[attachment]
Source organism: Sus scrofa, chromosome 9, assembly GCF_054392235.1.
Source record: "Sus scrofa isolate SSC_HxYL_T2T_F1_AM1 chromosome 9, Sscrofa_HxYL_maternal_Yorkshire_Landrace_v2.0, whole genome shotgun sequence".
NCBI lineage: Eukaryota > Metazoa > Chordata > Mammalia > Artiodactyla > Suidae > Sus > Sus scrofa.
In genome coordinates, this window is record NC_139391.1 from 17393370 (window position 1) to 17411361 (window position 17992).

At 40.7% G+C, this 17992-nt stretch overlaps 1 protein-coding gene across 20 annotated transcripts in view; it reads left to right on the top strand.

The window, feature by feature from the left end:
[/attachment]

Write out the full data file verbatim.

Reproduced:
Source organism: Sus scrofa, chromosome 9, assembly GCF_054392235.1.
Source record: "Sus scrofa isolate SSC_HxYL_T2T_F1_AM1 chromosome 9, Sscrofa_HxYL_maternal_Yorkshire_Landrace_v2.0, whole genome shotgun sequence".
NCBI lineage: Eukaryota > Metazoa > Chordata > Mammalia > Artiodactyla > Suidae > Sus > Sus scrofa.
In genome coordinates, this window is record NC_139391.1 from 17393370 (window position 1) to 17411361 (window position 17992).

At 40.7% G+C, this 17992-nt stretch overlaps 1 protein-coding gene across 20 annotated transcripts in view; it reads left to right on the top strand.

The window, feature by feature from the left end: